b) Another German unit (and potentially a German Leader) may stack with a Wagon unit in the same hex.
c) Wagons may if attacked while alone battle back with one dice, if stacked with a German unit, that unit battles back in lieu of the Wagon at +1 normal dice- A
Wagon unit stacked with another German unit and in a hex attacked by the Romans in close combat, or missile fire is not affected by combat results while that unit is in the hex with them. Only the unit itself (and any stacked with leader) is potentially affected.
German Combined Arms:
The Germans detailed fit, young, and swift lightly armed footmen to operate with their cavalry on a one for one basis. Caesar noted this tactic in his Gallic Wars work.
German Medium Cavalry units located adjacent to a German Light Infantry unit may evade a close combat attack by a Roman Medium Cavalry unit per the normal evasion rules.
German Light Infantry units if located adjacent to a German Medium Cavalry
unit hits its opponent on a sword roll if involved in normal close combat or battle-back

Roman Legionary Special Rules & Units:
Roman Pilum:
Each Roman Heavy & Medium Infantry unit starts with a Pilum Marker. The Pilum is a one-time use weapon that is generally fired right before a Roman unit attacks in close-combat or is itself attacked by the enemy in close-combat. Once the pilum is fired –the Pilum marker is removed from the Roman unit to indicate that the pilum has been expended and the unit may not throw Pilum for the rest of the battle.
Just before a Roman unit with pilum is attacked or is itself attacked by the enemy for the very first time in the battle in close-combat it throws its pilum—roll one die and apply normal hits for the color, swords, or a Flag/retreat hit Afterwards remove the Pilum marker. The act of throwing the pilum is not considered to be part of the Close-Combat—so any result of the pilum throw is resolved before the Close-combat and may affect the number of dice available in the upcoming close combat.
Roman units, adjacent to the enemy, that have not expended their Pilum may also be ordered to throw Pilum if the card “Darken the Sky” is played by their commanding player. The Roman Player picks one adjacent enemy unit and throws two dice –apply the results just as one would before close combat—and remove the Pilum Marker.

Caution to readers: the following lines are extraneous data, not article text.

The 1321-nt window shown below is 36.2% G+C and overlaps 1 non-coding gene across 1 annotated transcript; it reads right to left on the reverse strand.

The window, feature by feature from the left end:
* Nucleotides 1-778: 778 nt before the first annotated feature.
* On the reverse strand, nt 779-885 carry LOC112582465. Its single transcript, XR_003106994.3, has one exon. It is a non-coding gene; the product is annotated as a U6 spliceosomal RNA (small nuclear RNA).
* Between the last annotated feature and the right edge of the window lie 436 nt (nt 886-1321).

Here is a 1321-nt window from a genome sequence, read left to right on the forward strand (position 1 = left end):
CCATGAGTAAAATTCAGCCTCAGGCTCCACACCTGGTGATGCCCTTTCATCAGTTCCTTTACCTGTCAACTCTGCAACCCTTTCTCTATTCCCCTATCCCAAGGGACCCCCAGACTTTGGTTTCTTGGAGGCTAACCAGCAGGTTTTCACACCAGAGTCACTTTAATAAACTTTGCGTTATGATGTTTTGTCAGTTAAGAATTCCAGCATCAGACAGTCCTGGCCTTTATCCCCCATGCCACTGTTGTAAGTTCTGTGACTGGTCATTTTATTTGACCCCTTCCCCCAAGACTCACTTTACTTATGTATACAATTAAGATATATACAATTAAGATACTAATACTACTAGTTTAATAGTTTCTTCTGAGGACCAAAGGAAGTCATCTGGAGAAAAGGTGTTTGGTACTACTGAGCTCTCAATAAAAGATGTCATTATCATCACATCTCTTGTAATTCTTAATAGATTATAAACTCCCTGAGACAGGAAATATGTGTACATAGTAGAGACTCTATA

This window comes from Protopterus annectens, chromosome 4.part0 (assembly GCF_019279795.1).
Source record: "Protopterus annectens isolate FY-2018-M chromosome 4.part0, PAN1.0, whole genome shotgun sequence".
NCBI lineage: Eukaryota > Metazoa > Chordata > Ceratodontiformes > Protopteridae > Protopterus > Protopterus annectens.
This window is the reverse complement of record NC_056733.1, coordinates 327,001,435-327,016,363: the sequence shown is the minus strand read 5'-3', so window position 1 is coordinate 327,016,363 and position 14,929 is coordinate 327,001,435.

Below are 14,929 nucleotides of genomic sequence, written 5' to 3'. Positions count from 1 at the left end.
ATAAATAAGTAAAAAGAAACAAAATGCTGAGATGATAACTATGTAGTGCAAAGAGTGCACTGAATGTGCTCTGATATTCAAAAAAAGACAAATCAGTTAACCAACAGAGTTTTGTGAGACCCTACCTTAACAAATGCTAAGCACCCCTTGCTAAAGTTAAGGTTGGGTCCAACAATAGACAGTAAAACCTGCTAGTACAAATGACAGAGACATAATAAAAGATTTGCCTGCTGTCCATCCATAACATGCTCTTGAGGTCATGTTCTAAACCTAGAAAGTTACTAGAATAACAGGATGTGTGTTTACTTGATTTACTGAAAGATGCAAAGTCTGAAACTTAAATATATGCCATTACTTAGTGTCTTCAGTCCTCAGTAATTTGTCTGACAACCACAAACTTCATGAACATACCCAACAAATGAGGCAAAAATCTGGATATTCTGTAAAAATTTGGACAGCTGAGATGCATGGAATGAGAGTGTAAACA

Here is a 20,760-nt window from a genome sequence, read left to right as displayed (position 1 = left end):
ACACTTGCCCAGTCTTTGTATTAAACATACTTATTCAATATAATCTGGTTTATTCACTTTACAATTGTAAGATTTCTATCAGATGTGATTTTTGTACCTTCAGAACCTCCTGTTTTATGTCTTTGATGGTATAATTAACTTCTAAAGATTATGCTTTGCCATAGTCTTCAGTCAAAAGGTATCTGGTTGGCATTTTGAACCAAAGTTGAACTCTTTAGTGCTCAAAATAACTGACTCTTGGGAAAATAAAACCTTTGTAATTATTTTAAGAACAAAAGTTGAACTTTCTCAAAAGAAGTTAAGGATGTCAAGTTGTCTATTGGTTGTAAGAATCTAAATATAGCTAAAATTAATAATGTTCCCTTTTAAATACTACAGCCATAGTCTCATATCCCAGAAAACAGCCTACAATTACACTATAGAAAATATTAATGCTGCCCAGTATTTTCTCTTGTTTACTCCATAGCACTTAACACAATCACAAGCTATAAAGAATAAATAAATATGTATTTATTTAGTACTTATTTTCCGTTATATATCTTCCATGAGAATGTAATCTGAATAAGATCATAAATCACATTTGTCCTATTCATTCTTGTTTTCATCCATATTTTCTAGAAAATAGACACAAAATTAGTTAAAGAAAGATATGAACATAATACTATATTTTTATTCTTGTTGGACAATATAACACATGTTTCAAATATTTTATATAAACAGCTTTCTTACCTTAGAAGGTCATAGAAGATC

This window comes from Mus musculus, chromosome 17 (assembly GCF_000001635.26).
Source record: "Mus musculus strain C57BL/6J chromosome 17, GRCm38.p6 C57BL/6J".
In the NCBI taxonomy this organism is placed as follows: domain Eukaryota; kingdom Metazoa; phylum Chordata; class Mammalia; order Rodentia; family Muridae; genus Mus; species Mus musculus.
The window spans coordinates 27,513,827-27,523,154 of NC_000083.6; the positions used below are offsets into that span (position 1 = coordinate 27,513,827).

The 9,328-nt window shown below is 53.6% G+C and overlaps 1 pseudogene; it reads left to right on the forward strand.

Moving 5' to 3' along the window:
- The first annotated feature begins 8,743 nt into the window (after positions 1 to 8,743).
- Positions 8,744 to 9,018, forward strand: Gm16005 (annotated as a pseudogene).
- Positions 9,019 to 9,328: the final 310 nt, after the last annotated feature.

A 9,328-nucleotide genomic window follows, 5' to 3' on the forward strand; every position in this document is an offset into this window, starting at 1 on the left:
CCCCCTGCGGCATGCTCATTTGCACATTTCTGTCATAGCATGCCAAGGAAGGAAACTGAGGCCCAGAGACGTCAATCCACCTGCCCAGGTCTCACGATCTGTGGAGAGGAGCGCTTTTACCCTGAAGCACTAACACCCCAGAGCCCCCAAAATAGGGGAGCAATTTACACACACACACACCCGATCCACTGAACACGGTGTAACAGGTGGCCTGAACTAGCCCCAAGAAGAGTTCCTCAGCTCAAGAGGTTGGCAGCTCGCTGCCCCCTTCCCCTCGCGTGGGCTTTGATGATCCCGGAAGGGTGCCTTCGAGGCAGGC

Roman units which are close-combat attacked by German units or which close-combat attack themselves during the first two German and first two Roman Player turns throw one dice to determine whether they can fire pilum normally. On a roll of “4-6” they do so—on a roll of “1-3” their pilum is “lost” (the battle started so quickly there was no way initially to pilum volley effectively or at all) and the marker is removed without any pilum fire taking place.
Roman Relief Moves & Cohort Maneuvers:
Adjacent Roman Heavy and Medium Infantry, instead of moving, may switch places in a “Relief/Cohort Maneuver”. Relief/Cohort Maneuvers may only be conducted through the play of Section cards ONLY. Instead of ordering one unit via a section card, the Roman Player may order a pair of adjacent Heavy/ Medium Infantry units to switch hexes—at least one of the units switching places must not be adjacent to an enemy unit. A unit that switched places via the Relief/Cohort Maneuver into a hex adjacent to the enemy may close combat in the same player-turn.
Roman Veteran Initiative:
Up to Four Roman Heavy Infantry (and/or Elite Heavy Infantry) units per Roman Player-turn that are ordered by Line Commands or an “Order Heavy Troops” card may move two hexes and close combat at their option.
Roman Elite Mercenary Slingers
The Roman Light Slinger units hit on swords when executing missile fire & battle-back.
Roman-Allied Gallic Troops:
The Roman Auxillia units represent Gallic foot from allied Gallic tribes—these men were in general in terror of the German tribesmen. In this scenario they operate as normal Auxillia except a) These units have no missile capability. b) Their normal retreat distance per Flag hit inflicted is two hexes, unless the first hex the unit enters is a rampart hex—in which case the one hex retreat satisfies the Flag hit result.

Outflanking---This is an easy way of introducing facing and flanks to the game with little fuss—it can be retrofitted to other scenarios where appropriate:
A unit is said to be “Outflanked” if it is surrounded in all six adjacent hexes by either enemy units, or hexes adjacent to an enemy unit. The presence of friendly units or impassable terrain does not negate an “Outflanked” situation in any way. Units on the board edges (and not surrounded by six adjacent hexes) cannot be “Outflanked”.
Effects of being Outflanked: “Outflanked” units when battling back roll only half the normal number of dice they would be normally entitled to rounded up—to a maximum of only two dice—“Outflanked” units when battling back never hit on helmet rolls even if supported by a leader. A unit’s “Outflanked” situation is judged at the instant it battles back.